Barry Bonds on bases-loaded intentional walk: 'I was shocked at first'

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By RADIO.COM

Barry Bonds homered an MLB record 762 times during his major league career, though the moment that's most emblematic of his dominance probably wasn't a home run.

In the bottom of the ninth inning of the San Francisco Giants game against the Arizona Diamondbacks on May 28, 1998, Bonds came to the plate with the bases loaded and two outs, with the Giants trailing 8-6. Rather than taking a chance the Bonds would win the game with one swing, Diamondbacks skipper Buck Showalter chose to bypass the at-bat at all, intentionally walking Bonds and forcing a run in.

Nearly 23 years later, Bonds revealed what his thought process was during one of the stranger instances in MLB history.

"I was shocked at first," Bonds admitted in an hour-long interview with New York Mets slugger Dominic Smith. "I think if I go back in the film and look, I looked like the dugout going 'What the heck is going on here?' It was the first time, I had never seen it happen before and I was feeling really good at the time, I was pretty locked in at the time. But, I had a great hitter behind me in Brent Mayne...he was a contact hitter...and your job in baseball is to keep the line moving, right? I don't really lick my chops that much [when the bases are loaded], I just want to keep the line moving. I don't want to be the guy to make that last out. And that comes with age and experience. You learn to say 'You know what, take my hit, move on and allow my teammate to do his job.' And me walking with the bases loaded, at first I was shocked, but when I got to first base, I was a cheerleader for my team."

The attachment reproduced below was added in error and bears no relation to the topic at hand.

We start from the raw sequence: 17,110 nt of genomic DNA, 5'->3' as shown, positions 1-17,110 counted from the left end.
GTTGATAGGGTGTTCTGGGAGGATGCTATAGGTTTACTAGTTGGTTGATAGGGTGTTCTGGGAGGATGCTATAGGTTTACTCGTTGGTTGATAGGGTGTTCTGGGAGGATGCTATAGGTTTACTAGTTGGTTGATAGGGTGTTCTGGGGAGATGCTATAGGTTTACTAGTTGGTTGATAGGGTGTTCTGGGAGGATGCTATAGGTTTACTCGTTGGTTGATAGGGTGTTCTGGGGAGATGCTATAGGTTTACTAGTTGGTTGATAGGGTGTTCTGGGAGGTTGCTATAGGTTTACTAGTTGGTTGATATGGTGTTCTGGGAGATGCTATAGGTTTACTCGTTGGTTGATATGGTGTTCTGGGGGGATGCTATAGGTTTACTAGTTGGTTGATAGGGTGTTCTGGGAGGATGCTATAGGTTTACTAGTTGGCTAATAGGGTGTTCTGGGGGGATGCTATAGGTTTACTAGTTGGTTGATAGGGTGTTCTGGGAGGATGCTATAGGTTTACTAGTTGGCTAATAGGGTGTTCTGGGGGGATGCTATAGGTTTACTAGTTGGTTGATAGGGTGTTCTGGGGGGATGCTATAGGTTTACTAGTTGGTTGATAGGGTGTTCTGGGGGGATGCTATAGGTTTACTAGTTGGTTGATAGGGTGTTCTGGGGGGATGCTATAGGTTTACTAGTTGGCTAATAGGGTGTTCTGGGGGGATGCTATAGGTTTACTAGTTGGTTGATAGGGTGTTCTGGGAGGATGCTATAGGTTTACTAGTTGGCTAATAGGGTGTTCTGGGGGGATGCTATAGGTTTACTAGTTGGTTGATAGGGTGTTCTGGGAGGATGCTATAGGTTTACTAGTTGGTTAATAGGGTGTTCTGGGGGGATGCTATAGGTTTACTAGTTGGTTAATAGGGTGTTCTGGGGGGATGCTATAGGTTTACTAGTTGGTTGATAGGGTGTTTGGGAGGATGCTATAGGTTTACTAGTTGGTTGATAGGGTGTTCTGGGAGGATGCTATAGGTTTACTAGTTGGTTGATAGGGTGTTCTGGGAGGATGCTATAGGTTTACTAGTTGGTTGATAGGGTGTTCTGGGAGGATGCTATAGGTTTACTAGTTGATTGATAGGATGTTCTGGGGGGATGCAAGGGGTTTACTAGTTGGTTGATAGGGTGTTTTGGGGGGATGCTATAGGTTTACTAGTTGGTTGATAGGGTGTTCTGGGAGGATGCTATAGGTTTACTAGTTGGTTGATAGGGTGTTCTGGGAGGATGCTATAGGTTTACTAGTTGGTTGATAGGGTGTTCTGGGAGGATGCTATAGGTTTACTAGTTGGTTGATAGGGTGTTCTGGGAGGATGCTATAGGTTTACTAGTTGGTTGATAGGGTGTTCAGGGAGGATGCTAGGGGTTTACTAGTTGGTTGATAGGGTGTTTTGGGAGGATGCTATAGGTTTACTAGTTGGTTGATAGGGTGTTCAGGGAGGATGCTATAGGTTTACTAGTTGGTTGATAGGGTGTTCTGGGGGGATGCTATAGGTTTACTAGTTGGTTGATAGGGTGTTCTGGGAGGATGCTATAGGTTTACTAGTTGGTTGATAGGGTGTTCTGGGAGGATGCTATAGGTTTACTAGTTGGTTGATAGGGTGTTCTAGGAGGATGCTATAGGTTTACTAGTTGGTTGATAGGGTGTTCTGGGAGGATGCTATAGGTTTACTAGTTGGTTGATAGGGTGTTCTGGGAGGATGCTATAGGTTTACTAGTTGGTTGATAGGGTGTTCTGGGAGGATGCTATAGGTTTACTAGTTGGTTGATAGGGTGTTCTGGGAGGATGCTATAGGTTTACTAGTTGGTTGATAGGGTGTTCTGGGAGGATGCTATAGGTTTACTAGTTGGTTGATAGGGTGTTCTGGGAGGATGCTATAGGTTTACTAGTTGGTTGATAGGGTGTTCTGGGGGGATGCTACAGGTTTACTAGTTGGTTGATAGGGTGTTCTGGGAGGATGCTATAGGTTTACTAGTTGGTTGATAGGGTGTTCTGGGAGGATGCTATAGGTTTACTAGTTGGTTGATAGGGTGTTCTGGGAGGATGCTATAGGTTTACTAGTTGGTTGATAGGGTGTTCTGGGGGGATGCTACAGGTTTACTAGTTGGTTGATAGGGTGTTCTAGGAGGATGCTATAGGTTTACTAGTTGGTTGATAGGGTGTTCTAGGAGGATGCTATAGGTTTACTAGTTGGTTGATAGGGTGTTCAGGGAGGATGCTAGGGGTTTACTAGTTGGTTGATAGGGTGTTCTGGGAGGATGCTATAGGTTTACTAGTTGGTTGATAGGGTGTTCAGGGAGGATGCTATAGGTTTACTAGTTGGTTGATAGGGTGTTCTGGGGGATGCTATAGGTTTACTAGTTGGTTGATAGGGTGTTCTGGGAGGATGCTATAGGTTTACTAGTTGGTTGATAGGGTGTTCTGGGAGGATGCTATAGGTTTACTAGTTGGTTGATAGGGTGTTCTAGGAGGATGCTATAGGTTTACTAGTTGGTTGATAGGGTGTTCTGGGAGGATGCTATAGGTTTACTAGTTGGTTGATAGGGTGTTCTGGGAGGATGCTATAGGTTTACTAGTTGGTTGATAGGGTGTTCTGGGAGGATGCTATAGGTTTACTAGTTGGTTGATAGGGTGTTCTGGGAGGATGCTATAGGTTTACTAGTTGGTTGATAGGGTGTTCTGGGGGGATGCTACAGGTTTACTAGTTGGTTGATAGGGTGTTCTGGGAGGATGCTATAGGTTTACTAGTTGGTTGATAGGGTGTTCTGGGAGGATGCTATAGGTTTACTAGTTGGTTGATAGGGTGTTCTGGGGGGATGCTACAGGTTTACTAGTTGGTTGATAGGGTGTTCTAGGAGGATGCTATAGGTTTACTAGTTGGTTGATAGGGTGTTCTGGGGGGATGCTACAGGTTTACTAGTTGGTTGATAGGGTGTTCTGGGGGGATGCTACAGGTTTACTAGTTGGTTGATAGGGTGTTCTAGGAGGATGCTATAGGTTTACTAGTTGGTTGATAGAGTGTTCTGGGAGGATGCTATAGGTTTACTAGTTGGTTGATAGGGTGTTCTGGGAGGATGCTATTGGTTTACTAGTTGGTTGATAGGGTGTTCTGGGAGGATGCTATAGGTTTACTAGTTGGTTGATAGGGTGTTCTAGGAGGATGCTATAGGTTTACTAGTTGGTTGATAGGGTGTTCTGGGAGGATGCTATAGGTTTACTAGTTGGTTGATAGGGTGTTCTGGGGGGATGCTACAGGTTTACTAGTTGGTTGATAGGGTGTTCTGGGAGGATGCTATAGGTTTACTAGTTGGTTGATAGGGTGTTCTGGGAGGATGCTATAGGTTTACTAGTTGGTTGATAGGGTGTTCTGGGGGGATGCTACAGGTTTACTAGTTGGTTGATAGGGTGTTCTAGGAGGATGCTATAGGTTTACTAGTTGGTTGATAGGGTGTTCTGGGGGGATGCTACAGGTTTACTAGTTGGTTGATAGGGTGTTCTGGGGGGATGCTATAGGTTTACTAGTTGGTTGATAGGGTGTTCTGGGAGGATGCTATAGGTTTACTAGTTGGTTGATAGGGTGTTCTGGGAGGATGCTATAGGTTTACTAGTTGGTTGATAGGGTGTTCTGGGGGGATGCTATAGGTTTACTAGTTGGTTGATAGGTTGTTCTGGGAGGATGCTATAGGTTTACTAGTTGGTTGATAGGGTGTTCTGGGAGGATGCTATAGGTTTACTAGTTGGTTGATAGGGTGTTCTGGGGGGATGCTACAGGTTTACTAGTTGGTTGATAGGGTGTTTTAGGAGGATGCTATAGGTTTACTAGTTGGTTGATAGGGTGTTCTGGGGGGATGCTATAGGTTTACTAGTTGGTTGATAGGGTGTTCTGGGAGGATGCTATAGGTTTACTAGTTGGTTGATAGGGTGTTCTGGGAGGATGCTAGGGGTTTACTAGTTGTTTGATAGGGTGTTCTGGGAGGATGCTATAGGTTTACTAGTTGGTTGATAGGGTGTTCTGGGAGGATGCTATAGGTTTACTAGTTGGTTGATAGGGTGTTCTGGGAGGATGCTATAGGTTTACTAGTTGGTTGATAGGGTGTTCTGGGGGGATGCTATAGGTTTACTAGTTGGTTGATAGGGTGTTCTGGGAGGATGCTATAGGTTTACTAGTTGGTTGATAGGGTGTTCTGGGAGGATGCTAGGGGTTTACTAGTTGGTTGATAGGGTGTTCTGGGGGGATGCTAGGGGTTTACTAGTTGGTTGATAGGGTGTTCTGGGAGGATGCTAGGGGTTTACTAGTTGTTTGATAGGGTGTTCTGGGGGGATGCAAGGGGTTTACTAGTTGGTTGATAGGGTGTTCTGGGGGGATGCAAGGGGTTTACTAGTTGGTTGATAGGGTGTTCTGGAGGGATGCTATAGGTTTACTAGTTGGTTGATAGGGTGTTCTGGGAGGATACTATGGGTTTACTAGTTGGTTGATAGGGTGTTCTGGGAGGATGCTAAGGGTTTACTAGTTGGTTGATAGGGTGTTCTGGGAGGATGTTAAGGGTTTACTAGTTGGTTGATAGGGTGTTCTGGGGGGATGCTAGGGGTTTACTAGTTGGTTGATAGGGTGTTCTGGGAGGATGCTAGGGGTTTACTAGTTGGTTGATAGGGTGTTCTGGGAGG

Showalter, one of the most successful managers of his era, explained his side of the exchange last year.

“In that case, and I was looking at it and I could see if you did the math, where [Bonds] would fall in the batting order,” Showalter told Jessica Kleinschmidt of NBC Sports Bay Area in October of 2020. “You have to understand, he didn’t start that game -- he came in as a pinch hitter earlier. Jeff Kent, who was having a typical MVP year was not hitting behind him. And I love Brent Mayne, good major league player, but he wasn’t Jeff Kent and he wasn’t Barry Bonds so you had to pick your poison.”

Ultimately, Showalter's gamble paid off. Walking Bonds did bring the Giants to within one run, but catcher Brent Mayne lined out to right-center field to end the game, allowing the Diamondbacks to hold on for an 8-7 win.

As Showalter said, Mayne had a very nice career, lasting 15 seasons in the majors. Still, Bonds slashed .303/.438/.609 with a 1.047 OPS in 1998, which was a rather pedestrian campaign for that stage of his career. There aren't many players in baseball history that would require that radical of an approach, but Bonds at the height of his powers certainly was one.

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